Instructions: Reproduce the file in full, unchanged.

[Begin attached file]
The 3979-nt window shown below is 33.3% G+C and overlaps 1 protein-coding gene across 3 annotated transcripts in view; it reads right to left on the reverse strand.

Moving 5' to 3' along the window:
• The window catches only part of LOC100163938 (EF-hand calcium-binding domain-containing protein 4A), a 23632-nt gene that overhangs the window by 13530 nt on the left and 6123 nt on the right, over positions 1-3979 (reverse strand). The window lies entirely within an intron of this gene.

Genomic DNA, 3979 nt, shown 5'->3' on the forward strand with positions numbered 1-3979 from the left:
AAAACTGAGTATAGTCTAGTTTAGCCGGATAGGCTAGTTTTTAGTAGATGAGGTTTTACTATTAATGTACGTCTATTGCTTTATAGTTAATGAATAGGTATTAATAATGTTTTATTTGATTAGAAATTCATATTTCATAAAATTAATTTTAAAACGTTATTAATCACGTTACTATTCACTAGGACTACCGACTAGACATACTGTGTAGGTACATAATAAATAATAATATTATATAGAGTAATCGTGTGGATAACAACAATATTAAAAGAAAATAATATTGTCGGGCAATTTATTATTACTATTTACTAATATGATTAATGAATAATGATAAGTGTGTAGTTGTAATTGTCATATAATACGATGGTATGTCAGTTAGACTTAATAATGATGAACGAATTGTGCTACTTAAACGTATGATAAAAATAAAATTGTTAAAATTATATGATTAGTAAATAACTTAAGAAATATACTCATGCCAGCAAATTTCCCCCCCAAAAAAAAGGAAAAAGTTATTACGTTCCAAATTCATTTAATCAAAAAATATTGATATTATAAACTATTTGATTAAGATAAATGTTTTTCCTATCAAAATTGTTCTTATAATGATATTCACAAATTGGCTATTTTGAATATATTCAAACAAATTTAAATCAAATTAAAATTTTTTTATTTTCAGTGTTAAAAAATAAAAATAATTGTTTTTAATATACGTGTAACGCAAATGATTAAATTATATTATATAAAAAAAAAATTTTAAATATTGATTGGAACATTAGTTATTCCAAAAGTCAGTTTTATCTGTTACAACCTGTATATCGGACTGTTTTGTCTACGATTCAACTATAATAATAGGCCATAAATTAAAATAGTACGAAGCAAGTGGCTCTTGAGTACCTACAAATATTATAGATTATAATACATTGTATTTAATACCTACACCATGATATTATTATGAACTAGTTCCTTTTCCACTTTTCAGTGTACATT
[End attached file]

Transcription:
The 3979-nt window shown below is 33.3% G+C and overlaps 1 protein-coding gene across 3 annotated transcripts in view; it reads right to left on the reverse strand.

Moving 5' to 3' along the window:
• The window catches only part of LOC100163938 (EF-hand calcium-binding domain-containing protein 4A), a 23632-nt gene that overhangs the window by 13530 nt on the left and 6123 nt on the right, over positions 1-3979 (reverse strand). The window lies entirely within an intron of this gene.

Genomic DNA, 3979 nt, shown 5'->3' on the forward strand with positions numbered 1-3979 from the left:
AAAACTGAGTATAGTCTAGTTTAGCCGGATAGGCTAGTTTTTAGTAGATGAGGTTTTACTATTAATGTACGTCTATTGCTTTATAGTTAATGAATAGGTATTAATAATGTTTTATTTGATTAGAAATTCATATTTCATAAAATTAATTTTAAAACGTTATTAATCACGTTACTATTCACTAGGACTACCGACTAGACATACTGTGTAGGTACATAATAAATAATAATATTATATAGAGTAATCGTGTGGATAACAACAATATTAAAAGAAAATAATATTGTCGGGCAATTTATTATTACTATTTACTAATATGATTAATGAATAATGATAAGTGTGTAGTTGTAATTGTCATATAATACGATGGTATGTCAGTTAGACTTAATAATGATGAACGAATTGTGCTACTTAAACGTATGATAAAAATAAAATTGTTAAAATTATATGATTAGTAAATAACTTAAGAAATATACTCATGCCAGCAAATTTCCCCCCCAAAAAAAAGGAAAAAGTTATTACGTTCCAAATTCATTTAATCAAAAAATATTGATATTATAAACTATTTGATTAAGATAAATGTTTTTCCTATCAAAATTGTTCTTATAATGATATTCACAAATTGGCTATTTTGAATATATTCAAACAAATTTAAATCAAATTAAAATTTTTTTATTTTCAGTGTTAAAAAATAAAAATAATTGTTTTTAATATACGTGTAACGCAAATGATTAAATTATATTATATAAAAAAAAAATTTTAAATATTGATTGGAACATTAGTTATTCCAAAAGTCAGTTTTATCTGTTACAACCTGTATATCGGACTGTTTTGTCTACGATTCAACTATAATAATAGGCCATAAATTAAAATAGTACGAAGCAAGTGGCTCTTGAGTACCTACAAATATTATAGATTATAATACATTGTATTTAATACCTACACCATGATATTATTATGAACTAGTTCCTTTTCCACTTTTCAGTGTACATT